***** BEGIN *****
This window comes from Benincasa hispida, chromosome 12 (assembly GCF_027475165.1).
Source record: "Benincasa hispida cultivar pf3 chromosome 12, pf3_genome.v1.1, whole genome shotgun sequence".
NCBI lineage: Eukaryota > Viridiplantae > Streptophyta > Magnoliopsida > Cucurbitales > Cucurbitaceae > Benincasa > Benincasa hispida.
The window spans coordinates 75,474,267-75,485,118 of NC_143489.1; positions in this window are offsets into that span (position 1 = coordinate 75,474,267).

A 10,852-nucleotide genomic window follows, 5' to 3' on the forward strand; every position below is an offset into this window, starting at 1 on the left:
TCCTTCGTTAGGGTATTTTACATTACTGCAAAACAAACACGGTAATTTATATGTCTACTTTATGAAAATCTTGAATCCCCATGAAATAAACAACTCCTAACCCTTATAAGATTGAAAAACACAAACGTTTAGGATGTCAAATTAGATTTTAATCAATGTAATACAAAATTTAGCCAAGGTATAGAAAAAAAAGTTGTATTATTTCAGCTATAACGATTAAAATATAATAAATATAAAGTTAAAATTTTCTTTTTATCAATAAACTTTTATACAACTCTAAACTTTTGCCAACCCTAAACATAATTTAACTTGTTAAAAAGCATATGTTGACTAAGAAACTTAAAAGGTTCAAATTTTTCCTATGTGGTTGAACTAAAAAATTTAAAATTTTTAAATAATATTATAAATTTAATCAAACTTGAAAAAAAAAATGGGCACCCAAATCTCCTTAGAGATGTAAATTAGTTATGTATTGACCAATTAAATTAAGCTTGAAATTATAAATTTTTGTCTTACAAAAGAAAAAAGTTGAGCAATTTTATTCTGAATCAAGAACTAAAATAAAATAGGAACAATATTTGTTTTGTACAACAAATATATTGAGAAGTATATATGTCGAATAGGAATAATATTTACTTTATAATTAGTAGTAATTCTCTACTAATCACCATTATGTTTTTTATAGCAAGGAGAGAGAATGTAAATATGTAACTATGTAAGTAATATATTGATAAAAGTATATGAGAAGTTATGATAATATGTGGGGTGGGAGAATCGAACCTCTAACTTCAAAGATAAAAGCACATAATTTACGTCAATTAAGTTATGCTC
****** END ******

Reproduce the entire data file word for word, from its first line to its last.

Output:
This window comes from Benincasa hispida, chromosome 12 (assembly GCF_027475165.1).
Source record: "Benincasa hispida cultivar pf3 chromosome 12, pf3_genome.v1.1, whole genome shotgun sequence".
NCBI lineage: Eukaryota > Viridiplantae > Streptophyta > Magnoliopsida > Cucurbitales > Cucurbitaceae > Benincasa > Benincasa hispida.
The window spans coordinates 75,474,267-75,485,118 of NC_143489.1; positions in this window are offsets into that span (position 1 = coordinate 75,474,267).

A 10,852-nucleotide genomic window follows, 5' to 3' on the forward strand; every position below is an offset into this window, starting at 1 on the left:
TCCTTCGTTAGGGTATTTTACATTACTGCAAAACAAACACGGTAATTTATATGTCTACTTTATGAAAATCTTGAATCCCCATGAAATAAACAACTCCTAACCCTTATAAGATTGAAAAACACAAACGTTTAGGATGTCAAATTAGATTTTAATCAATGTAATACAAAATTTAGCCAAGGTATAGAAAAAAAAGTTGTATTATTTCAGCTATAACGATTAAAATATAATAAATATAAAGTTAAAATTTTCTTTTTATCAATAAACTTTTATACAACTCTAAACTTTTGCCAACCCTAAACATAATTTAACTTGTTAAAAAGCATATGTTGACTAAGAAACTTAAAAGGTTCAAATTTTTCCTATGTGGTTGAACTAAAAAATTTAAAATTTTTAAATAATATTATAAATTTAATCAAACTTGAAAAAAAAAATGGGCACCCAAATCTCCTTAGAGATGTAAATTAGTTATGTATTGACCAATTAAATTAAGCTTGAAATTATAAATTTTTGTCTTACAAAAGAAAAAAGTTGAGCAATTTTATTCTGAATCAAGAACTAAAATAAAATAGGAACAATATTTGTTTTGTACAACAAATATATTGAGAAGTATATATGTCGAATAGGAATAATATTTACTTTATAATTAGTAGTAATTCTCTACTAATCACCATTATGTTTTTTATAGCAAGGAGAGAGAATGTAAATATGTAACTATGTAAGTAATATATTGATAAAAGTATATGAGAAGTTATGATAATATGTGGGGTGGGAGAATCGAACCTCTAACTTCAAAGATAAAAGCACATAATTTACGTCAATTAAGTTATGCTC